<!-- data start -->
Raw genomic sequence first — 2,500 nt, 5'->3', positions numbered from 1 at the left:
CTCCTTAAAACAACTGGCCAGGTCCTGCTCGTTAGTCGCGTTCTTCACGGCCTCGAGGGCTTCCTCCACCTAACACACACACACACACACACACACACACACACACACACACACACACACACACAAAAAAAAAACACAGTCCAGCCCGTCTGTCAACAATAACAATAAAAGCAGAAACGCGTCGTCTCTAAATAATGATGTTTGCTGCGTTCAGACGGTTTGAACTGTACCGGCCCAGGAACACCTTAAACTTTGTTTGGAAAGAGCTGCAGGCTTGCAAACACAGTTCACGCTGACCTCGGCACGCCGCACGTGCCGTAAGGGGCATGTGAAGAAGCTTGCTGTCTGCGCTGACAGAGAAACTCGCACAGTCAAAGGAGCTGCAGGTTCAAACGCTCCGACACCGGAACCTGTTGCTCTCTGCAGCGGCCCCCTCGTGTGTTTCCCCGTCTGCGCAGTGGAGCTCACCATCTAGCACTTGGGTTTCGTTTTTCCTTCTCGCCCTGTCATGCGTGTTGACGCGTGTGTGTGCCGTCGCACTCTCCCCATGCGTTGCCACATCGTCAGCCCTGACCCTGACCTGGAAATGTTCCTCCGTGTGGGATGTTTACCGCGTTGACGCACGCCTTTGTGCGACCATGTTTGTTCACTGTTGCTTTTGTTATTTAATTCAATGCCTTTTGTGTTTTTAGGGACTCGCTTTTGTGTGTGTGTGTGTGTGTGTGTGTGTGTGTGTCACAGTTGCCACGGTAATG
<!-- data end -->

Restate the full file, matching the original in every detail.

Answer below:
Raw genomic sequence first — 2,500 nt, 5'->3', positions numbered from 1 at the left:
CTCCTTAAAACAACTGGCCAGGTCCTGCTCGTTAGTCGCGTTCTTCACGGCCTCGAGGGCTTCCTCCACCTAACACACACACACACACACACACACACACACACACACACACACACACACACACAAAAAAAAAACACAGTCCAGCCCGTCTGTCAACAATAACAATAAAAGCAGAAACGCGTCGTCTCTAAATAATGATGTTTGCTGCGTTCAGACGGTTTGAACTGTACCGGCCCAGGAACACCTTAAACTTTGTTTGGAAAGAGCTGCAGGCTTGCAAACACAGTTCACGCTGACCTCGGCACGCCGCACGTGCCGTAAGGGGCATGTGAAGAAGCTTGCTGTCTGCGCTGACAGAGAAACTCGCACAGTCAAAGGAGCTGCAGGTTCAAACGCTCCGACACCGGAACCTGTTGCTCTCTGCAGCGGCCCCCTCGTGTGTTTCCCCGTCTGCGCAGTGGAGCTCACCATCTAGCACTTGGGTTTCGTTTTTCCTTCTCGCCCTGTCATGCGTGTTGACGCGTGTGTGTGCCGTCGCACTCTCCCCATGCGTTGCCACATCGTCAGCCCTGACCCTGACCTGGAAATGTTCCTCCGTGTGGGATGTTTACCGCGTTGACGCACGCCTTTGTGCGACCATGTTTGTTCACTGTTGCTTTTGTTATTTAATTCAATGCCTTTTGTGTTTTTAGGGACTCGCTTTTGTGTGTGTGTGTGTGTGTGTGTGTGTGTGTGTCACAGTTGCCACGGTAATG